Plants and Wildlife
The mountains, valleys and gorges of El Questro are the product of Mother Nature at her most forceful and dramatic. Volcanic activity, the build-up of sediment and millions of years of erosion have created a geology that sets The Kimberley apart from the rest of Australia.
Here, there are birds, mammals, reptiles and fish as well as rainforests, ancient boab trees and palms that have had to adapt in order to survive life in The Kimberley. Many of the plants here are specifically adapted to life in the ranges. The rock fig has long roots that seek moisture in the crevices. The kapok bush has adapted to life on the hill sides by losing its leaves in the dry season to reduce moisture loss. The boab and the red-flowered sticky kurrajong are two other distinctive plants of the ranges that employ the same adaptation to The Kimberley's contrasting seasons. The hardy spinifex has the ability to grow on the thinnest of soils on the rocky ranges. Its cylindrical spine-like leaves reduce water loss from transpiration, and the hummock growth forms and mulches the ground surface.
The fires that frequently ravage the grasslands of The Kimberley are often constrained by the ranges where there is less vegetation to provide fuel. Most Australian and Kimberley plants have adapted to fire, regenerating from insulated trunks, underground tubers and woody seeds that germinate after fire.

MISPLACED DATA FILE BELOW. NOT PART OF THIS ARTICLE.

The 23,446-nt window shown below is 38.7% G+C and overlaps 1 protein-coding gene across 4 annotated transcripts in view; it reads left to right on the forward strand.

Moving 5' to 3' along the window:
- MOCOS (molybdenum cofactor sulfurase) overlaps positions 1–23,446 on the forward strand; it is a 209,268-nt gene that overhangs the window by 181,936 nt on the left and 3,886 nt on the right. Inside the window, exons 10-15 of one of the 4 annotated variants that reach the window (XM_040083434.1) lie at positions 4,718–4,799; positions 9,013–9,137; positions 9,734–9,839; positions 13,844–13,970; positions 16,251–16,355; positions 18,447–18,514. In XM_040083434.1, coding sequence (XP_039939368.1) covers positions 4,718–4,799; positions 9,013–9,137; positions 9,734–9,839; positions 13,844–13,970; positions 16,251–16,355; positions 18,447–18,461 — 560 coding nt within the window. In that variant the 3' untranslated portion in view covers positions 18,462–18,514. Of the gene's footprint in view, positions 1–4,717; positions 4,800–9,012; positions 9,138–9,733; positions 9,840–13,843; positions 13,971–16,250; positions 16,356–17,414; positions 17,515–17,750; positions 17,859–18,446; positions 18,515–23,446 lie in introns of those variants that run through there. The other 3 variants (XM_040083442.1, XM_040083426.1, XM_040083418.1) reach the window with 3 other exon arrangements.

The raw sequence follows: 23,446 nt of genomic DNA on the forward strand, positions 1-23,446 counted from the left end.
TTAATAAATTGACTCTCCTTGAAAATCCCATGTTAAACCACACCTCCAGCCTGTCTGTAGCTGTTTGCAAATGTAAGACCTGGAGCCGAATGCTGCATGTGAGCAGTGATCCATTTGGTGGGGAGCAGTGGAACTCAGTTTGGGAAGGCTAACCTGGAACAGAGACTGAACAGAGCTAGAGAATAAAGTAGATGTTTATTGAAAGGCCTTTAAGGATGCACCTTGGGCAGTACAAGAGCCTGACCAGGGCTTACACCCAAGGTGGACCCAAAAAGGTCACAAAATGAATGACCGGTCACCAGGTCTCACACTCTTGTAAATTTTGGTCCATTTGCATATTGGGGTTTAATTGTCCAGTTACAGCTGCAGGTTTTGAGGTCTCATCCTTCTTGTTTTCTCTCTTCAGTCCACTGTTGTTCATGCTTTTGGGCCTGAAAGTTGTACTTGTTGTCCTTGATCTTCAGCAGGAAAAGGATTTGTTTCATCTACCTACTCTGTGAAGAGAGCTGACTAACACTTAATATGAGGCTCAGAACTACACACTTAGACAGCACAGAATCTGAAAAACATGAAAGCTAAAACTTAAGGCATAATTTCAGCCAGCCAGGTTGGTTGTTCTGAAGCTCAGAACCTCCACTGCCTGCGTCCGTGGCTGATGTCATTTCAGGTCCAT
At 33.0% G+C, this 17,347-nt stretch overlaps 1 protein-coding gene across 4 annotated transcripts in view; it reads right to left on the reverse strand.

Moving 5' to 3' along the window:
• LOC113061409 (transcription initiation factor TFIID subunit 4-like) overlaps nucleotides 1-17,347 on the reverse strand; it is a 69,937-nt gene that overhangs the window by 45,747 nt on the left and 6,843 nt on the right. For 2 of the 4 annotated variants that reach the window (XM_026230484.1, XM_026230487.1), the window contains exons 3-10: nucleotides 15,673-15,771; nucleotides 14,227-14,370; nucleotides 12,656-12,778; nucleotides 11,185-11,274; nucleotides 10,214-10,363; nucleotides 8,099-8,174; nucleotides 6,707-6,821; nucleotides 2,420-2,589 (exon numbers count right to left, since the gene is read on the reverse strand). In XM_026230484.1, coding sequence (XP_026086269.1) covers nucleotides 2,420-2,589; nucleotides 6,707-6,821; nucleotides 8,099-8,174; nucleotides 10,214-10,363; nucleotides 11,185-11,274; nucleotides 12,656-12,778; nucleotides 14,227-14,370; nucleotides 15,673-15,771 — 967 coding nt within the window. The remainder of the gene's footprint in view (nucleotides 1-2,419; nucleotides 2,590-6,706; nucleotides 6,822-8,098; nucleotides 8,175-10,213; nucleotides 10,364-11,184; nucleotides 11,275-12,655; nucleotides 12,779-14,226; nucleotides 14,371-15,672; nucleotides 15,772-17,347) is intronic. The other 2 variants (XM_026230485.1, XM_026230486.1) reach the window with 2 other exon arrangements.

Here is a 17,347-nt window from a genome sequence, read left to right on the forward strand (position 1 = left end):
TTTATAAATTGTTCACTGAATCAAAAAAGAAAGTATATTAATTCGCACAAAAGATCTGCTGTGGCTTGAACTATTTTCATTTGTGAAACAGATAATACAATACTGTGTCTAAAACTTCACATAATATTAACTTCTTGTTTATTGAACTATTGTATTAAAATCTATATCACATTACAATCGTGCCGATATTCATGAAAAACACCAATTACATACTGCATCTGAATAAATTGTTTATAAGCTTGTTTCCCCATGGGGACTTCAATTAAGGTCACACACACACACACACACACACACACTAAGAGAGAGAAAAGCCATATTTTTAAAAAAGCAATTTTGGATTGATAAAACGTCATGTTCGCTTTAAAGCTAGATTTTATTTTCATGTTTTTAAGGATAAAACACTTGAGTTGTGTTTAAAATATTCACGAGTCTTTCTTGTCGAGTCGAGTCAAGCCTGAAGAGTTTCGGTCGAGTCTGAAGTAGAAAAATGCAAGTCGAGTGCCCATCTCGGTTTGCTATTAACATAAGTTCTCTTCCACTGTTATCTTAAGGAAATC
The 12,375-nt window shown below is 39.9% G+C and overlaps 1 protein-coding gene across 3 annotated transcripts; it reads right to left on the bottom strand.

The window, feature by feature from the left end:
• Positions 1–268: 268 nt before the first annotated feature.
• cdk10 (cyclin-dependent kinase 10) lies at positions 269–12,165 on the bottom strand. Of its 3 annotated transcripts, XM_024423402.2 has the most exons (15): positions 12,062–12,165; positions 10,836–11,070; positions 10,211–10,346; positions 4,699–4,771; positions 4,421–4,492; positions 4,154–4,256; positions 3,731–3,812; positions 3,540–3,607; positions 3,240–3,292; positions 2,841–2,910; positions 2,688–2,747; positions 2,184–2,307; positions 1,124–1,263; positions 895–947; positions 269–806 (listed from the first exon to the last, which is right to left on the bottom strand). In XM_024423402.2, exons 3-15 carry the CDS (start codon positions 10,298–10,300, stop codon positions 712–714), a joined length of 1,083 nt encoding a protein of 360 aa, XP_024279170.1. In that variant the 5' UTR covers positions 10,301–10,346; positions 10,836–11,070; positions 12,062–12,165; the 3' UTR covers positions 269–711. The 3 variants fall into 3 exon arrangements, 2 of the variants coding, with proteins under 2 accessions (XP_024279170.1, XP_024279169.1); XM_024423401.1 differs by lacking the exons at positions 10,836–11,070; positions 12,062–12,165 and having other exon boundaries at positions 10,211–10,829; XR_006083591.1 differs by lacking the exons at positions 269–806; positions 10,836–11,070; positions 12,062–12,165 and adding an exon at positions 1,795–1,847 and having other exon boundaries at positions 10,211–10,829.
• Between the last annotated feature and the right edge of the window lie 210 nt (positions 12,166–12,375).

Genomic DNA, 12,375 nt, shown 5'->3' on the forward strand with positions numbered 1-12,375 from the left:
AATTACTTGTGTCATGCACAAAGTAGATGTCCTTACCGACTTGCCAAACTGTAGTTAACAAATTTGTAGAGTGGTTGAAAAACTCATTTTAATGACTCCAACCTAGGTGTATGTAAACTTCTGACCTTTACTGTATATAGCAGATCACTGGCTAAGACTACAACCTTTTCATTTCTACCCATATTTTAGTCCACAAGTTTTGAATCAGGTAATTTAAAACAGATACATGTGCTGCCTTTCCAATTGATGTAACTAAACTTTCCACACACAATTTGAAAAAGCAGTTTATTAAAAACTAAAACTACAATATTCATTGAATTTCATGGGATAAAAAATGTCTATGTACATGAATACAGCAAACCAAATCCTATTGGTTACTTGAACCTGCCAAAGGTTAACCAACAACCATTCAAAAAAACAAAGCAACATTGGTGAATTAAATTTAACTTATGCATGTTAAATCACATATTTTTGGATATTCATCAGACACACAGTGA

Life on earth is at its most diverse in the tropics, and the Kimberley region is no exception. Birds, mammals, reptiles, fish and invertebrates are abundant. From fruit bats, crocodiles, pythons and frilled neck lizards to archerfish, barramundi and termite colonies, the Kimberley is bursting with an array of exotic wildlife.
Seeing this kind of wildlife in their native habitat is an unforgettable experience and to share it with others on a guided tour, perhaps even more so. However, due to the heat, many of the wild animals move from their shelters after sundown and are not easily seen during the day.
Wallabies and termites in the Kimberley are the equivalent of the hoofed herbivores of Africa. Termites feed on plant fibre and build their mounds from excreta, soil and saliva. The diversity of invertebrates, such as the termites and other ants, attracts specialist predators like the echidna and an abundance of skinks and other lizards.
The mountains, valleys and gorges of El Questro are the product of Mother Nature at her most forceful and dramatic. Volcanic activity, the build-up of sediment and millions of years of erosion have created a geology that sets the Kimberley apart from the rest of Australia.